Money Hasn’t Bought Boehner Love

Speaker of the House John Boehner speaks to the media after a meeting with President Obama at the White House Wednesday on the second day of the government shutdown. 
National Journal
Scott Bland and Ben Terris
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Scott Bland and Ben Terris
Oct. 3, 2013, 8:31 a.m.

There was a little more to John Boehner’s cross-coun­try Au­gust road trip than the usu­al middle-aged sum­mer hijinks, even bey­ond the fact that one of his golf bud­dies was Don­ald Trump and his bus came with a se­cur­ity de­tail. The 15-state swing let the speak­er flex his muscles and ex­ert one of his last-re­main­ing powers to in­flu­ence his con­fer­ence: his abil­ity to raise money. Turns out, it wasn’t a com­plete suc­cess.

Boehner did raise money, pre­sum­ably gobs of it. (Rep. Mike Simpson, R-Idaho, re­portedly raked in more than $95,000 dur­ing the speak­er’s stop in Boise.) Yet it wasn’t enough to keep the team to­geth­er. Just weeks later, four of the people Boehner spent his sum­mer rais­ing money for bucked his wishes, help­ing lead to the gov­ern­ment shut­down. If Boehner’s money talks, some of its re­cip­i­ents wer­en’t listen­ing.

Eighty mem­bers of Boehner’s rest­ive GOP con­fer­ence signed a let­ter in Au­gust ask­ing the speak­er to in­clude pro­vi­sions de­fund­ing Obama­care in any bill fund­ing oth­er parts of the gov­ern­ment. That wasn’t the House lead­er­ship’s ori­gin­al plan, but the drum­beat that built dur­ing the Au­gust re­cess was im­possible to ig­nore, and some of the clam­or was com­ing from dis­tricts and rep­res­ent­at­ives Boehner had just vis­ited.

“We wer­en’t really in agree­ment with the ori­gin­al plan,” said Rep. Scott Perry, a fresh­man from Pennsylvania who had held a $500-per-per­son fun­drais­ing event with the speak­er. That plan, one in which Re­pub­lic­ans would hold off on a ma­jor fight over health care un­til the debt ceil­ing, could have avoided the cur­rent gov­ern­ment shut­down.

Kev­in Mad­den, a polit­ic­al con­sult­ant who formerly served as a Boehner spokes­man, says the rank-and-file simply isn’t as be­hold­en to party lead­ers to raise cash as be­fore. “You have net­works of con­ser­vat­ive grass­roots act­iv­ists that at the click of the mouse can or­gan­ize and sup­port a par­tic­u­lar can­did­ate,” he said.

Rep. Kerry Bentivolio, the reindeer farm­er-turned-con­gress­man, says he has been happy that the likes of Boehner and House Ma­jor­ity Lead­er Eric Can­tor have come to his Michigan dis­trict to help him with his fun­drais­ing. (With a Re­pub­lic­an primary op­pon­ent already de­clared and pulling in more than $425,000 in seed money, Bentivolio’s go­ing to need all the cash he can get.) He says that he’s nev­er heard a peep from the speak­er about his de­cision to take a hard line on the con­tinu­ing res­ol­u­tion.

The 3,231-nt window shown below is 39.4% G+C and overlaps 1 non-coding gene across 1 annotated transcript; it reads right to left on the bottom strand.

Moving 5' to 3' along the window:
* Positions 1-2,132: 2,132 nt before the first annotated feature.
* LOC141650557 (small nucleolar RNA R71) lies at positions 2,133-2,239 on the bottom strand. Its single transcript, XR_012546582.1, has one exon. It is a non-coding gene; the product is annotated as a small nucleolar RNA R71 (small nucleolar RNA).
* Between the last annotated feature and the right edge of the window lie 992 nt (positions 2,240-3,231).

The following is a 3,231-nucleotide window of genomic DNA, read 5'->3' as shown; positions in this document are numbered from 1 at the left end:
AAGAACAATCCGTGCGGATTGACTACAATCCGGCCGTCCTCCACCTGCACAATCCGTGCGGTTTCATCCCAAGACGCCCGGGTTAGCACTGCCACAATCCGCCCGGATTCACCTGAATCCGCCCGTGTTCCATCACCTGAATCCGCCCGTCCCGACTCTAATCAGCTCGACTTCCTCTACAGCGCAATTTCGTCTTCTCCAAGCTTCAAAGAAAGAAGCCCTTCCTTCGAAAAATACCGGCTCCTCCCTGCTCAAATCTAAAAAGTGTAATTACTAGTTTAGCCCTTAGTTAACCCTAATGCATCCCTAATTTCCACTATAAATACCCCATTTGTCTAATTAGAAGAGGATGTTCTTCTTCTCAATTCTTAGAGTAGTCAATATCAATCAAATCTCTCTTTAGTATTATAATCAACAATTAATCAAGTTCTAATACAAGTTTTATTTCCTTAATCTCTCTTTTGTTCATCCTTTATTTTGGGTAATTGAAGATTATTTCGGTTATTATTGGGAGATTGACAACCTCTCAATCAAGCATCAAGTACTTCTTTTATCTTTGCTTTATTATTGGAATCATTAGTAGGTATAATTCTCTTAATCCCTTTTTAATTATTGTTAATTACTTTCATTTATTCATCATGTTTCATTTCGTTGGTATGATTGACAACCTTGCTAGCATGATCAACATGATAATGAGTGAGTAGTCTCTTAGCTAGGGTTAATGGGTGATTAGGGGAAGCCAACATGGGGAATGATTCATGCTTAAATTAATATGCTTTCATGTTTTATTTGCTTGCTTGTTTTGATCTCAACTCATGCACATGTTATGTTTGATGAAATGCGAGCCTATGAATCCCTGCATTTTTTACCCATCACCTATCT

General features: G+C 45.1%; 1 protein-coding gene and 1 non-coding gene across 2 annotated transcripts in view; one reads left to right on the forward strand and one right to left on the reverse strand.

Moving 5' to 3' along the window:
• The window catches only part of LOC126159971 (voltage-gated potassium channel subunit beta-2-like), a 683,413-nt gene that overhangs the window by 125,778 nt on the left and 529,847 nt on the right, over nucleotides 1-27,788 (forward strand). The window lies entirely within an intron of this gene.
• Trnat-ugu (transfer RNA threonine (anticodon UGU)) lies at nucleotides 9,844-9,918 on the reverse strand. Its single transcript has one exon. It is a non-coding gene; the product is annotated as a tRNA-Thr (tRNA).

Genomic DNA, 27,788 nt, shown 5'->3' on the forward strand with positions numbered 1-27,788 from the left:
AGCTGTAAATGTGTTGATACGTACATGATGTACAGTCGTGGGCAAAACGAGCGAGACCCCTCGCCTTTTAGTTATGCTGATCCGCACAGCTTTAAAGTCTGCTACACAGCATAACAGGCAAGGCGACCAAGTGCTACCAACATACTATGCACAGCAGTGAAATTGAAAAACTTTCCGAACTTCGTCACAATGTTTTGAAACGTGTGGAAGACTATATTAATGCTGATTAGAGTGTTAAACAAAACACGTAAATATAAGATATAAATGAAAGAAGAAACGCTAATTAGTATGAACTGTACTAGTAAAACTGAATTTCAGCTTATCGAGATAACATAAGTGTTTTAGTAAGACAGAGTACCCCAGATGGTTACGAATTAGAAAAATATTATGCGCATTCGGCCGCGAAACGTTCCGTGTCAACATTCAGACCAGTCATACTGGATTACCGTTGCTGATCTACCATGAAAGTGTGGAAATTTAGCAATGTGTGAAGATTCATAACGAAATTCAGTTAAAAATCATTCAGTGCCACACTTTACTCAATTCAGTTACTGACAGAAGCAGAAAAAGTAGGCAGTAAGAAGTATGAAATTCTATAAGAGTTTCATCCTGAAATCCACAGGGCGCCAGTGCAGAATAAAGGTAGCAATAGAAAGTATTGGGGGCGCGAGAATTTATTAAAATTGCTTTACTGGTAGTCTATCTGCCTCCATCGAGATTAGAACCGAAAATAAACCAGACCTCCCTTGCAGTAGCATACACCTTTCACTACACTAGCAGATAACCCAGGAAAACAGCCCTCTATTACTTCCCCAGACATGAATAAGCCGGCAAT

“Angry? I have nev­er seen him angry. He is one cool guy,” Bentivolio said Wed­nes­day between votes to fund small parts of the gov­ern­ment piece­meal. “That’s what I like about him. He’s like—he’s like Eis­en­hower. He has all these dif­fer­ent groups to dis­cuss with and plan strategy. And like Eis­en­hower, he’s rais­ing the right agenda for the right reas­ons.”

Boehner’s team doesn’t see the fun­draisers as wasted ef­fort. Cory Fritz, a spokes­man for Boehner’s polit­ic­al of­fice, emailed: “The Speak­er’s Au­gust road trip was a suc­cess, bring­ing in much-needed re­sources for House Re­pub­lic­ans as we stand united in work­ing to keep the gov­ern­ment run­ning and pro­tect all Amer­ic­ans from the pres­id­ent’s un­work­able health care law.” Even be­fore the trip, Boehner had re­portedly donated more than $5.5 mil­lion to the Na­tion­al Re­pub­lic­an Con­gres­sion­al Com­mit­tee, the arm of the party charged with win­ning House elec­tions.

Con­ser­vat­ives such as Rep. Dan Ben­ishek, R-Mich., say that doesn’t mean their votes are bought and paid for: “I don’t know what one thing has to do with the oth­er,” he said with a laugh.

That Boehner lacks power over his con­fer­ence has be­come a tru­ism: He can’t of­fer them ear­marks be­cause they are banned, he can’t pun­ish mem­bers be­cause they don’t care as much about com­mit­tee po­s­i­tions, and he can’t ex­ploit their in­sec­ur­it­ies, be­cause many of them rep­res­ent dis­tricts that hail their mar­tyr­dom for a cause.

That leaves money as a wedge, but the spig­ot flows every­where now. Boehner may have raised $93 mil­lion for him­self and oth­er Re­pub­lic­ans last elec­tion, but the Sen­ate Con­ser­vat­ives Fund, the polit­ic­al ac­tion com­mit­tee foun­ded by the Her­it­age Found­a­tion’s Jim De­Mint, man­aged to pull in $1.5 mil­lion dur­ing the “De­fund Obama­care” push in Au­gust alone. Even so, there are no signs from Boehner that he’s about to be any less gen­er­ous with his fun­drais­ing.

“I spoke with him on the floor last night,” Perry said. “I think the re­la­tion­ship is sol­id and strong. If it wasn’t, that would be petty, and I don’t think he’s that kind of in­di­vidu­al. He hasn’t shown him­self to be that kind of in­di­vidu­al.”

Maybe that’s the prob­lem.

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